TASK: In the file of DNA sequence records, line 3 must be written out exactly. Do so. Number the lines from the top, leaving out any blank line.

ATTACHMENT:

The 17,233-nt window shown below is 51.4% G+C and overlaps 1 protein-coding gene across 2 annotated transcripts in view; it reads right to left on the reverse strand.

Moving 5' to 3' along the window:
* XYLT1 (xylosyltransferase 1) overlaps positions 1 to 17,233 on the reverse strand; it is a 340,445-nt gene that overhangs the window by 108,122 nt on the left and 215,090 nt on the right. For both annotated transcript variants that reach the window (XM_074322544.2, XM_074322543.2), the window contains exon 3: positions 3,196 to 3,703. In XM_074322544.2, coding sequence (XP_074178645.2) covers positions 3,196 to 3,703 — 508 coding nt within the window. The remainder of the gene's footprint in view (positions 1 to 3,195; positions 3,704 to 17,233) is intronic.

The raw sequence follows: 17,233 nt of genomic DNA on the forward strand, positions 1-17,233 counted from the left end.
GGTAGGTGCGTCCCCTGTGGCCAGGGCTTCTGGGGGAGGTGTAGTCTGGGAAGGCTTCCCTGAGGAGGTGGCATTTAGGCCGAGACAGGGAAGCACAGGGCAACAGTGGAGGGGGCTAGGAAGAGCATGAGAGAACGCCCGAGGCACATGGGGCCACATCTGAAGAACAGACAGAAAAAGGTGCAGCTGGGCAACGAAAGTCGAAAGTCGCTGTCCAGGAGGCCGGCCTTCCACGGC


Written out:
* XYLT1 (xylosyltransferase 1) overlaps positions 1 to 17,233 on the reverse strand; it is a 340,445-nt gene that overhangs the window by 108,122 nt on the left and 215,090 nt on the right. For both annotated transcript variants that reach the window (XM_074322544.2, XM_074322543.2), the window contains exon 3: positions 3,196 to 3,703. In XM_074322544.2, coding sequence (XP_074178645.2) covers positions 3,196 to 3,703 — 508 coding nt within the window. The remainder of the gene's footprint in view (positions 1 to 3,195; positions 3,704 to 17,233) is intronic.